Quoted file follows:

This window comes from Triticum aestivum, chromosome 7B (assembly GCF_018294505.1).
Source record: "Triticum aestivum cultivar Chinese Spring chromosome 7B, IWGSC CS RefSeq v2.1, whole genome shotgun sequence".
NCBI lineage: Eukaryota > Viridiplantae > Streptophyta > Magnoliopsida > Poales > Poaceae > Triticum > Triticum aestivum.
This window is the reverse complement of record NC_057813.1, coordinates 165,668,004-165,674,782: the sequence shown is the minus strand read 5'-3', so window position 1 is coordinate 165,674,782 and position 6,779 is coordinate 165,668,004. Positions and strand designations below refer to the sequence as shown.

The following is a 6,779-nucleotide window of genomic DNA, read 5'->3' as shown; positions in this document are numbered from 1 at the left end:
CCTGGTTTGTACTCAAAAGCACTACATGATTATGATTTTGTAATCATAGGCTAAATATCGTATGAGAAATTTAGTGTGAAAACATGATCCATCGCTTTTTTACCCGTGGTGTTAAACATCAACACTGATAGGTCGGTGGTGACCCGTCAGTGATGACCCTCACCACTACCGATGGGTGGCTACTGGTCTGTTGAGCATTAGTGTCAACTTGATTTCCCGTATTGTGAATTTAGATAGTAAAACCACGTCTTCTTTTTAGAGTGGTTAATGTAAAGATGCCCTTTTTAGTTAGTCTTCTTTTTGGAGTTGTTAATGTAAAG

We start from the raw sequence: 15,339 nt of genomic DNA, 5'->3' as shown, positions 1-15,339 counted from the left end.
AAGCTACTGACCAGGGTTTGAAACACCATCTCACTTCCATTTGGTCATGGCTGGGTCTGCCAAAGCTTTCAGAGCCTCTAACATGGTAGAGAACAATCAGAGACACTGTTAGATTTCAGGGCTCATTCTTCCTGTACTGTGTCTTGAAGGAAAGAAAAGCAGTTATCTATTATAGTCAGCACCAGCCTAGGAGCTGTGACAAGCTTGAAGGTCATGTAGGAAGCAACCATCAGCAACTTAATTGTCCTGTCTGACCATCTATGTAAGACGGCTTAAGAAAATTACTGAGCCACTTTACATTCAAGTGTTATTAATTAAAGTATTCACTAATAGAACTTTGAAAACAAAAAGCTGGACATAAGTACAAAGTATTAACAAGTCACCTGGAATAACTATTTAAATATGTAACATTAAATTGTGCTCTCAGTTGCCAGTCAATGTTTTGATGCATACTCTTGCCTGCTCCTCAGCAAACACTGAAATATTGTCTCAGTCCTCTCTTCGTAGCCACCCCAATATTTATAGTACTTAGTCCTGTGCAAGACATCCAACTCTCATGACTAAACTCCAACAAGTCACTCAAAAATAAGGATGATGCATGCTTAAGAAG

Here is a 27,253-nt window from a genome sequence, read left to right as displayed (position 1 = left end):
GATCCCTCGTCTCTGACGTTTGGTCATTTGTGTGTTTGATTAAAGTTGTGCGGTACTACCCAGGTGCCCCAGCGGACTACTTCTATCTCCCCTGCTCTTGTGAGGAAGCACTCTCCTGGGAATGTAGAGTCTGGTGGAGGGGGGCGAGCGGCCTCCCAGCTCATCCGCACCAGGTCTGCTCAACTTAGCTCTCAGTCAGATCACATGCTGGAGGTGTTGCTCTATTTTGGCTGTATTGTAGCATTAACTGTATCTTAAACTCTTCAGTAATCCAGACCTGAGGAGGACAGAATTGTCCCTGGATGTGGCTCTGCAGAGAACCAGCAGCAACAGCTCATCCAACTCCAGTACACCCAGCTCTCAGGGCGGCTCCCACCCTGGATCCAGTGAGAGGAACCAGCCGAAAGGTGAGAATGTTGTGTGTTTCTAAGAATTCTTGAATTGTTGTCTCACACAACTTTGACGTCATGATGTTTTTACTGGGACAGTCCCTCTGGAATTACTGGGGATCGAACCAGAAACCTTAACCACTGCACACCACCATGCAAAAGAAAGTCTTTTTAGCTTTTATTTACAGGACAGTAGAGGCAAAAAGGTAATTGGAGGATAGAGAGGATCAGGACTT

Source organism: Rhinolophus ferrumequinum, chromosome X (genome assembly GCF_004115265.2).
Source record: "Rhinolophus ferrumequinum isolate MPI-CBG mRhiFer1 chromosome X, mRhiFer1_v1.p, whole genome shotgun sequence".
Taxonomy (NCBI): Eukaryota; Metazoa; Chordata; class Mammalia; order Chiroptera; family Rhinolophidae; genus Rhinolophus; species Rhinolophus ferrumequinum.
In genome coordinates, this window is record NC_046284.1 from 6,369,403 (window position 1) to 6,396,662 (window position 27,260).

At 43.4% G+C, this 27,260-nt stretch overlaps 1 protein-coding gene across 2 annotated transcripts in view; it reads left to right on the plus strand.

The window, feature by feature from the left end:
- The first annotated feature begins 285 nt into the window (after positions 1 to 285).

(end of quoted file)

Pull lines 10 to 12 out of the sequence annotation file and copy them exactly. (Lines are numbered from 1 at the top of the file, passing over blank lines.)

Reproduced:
GATCCCTCGTCTCTGACGTTTGGTCATTTGTGTGTTTGATTAAAGTTGTGCGGTACTACCCAGGTGCCCCAGCGGACTACTTCTATCTCCCCTGCTCTTGTGAGGAAGCACTCTCCTGGGAATGTAGAGTCTGGTGGAGGGGGGCGAGCGGCCTCCCAGCTCATCCGCACCAGGTCTGCTCAACTTAGCTCTCAGTCAGATCACATGCTGGAGGTGTTGCTCTATTTTGGCTGTATTGTAGCATTAACTGTATCTTAAACTCTTCAGTAATCCAGACCTGAGGAGGACAGAATTGTCCCTGGATGTGGCTCTGCAGAGAACCAGCAGCAACAGCTCATCCAACTCCAGTACACCCAGCTCTCAGGGCGGCTCCCACCCTGGATCCAGTGAGAGGAACCAGCCGAAAGGTGAGAATGTTGTGTGTTTCTAAGAATTCTTGAATTGTTGTCTCACACAACTTTGACGTCATGATGTTTTTACTGGGACAGTCCCTCTGGAATTACTGGGGATCGAACCAGAAACCTTAACCACTGCACACCACCATGCAAAAGAAAGTCTTTTTAGCTTTTATTTACAGGACAGTAGAGGCAAAAAGGTAATTGGAGGATAGAGAGGATCAGGACTT

Source organism: Rhinolophus ferrumequinum, chromosome X (genome assembly GCF_004115265.2).
Source record: "Rhinolophus ferrumequinum isolate MPI-CBG mRhiFer1 chromosome X, mRhiFer1_v1.p, whole genome shotgun sequence".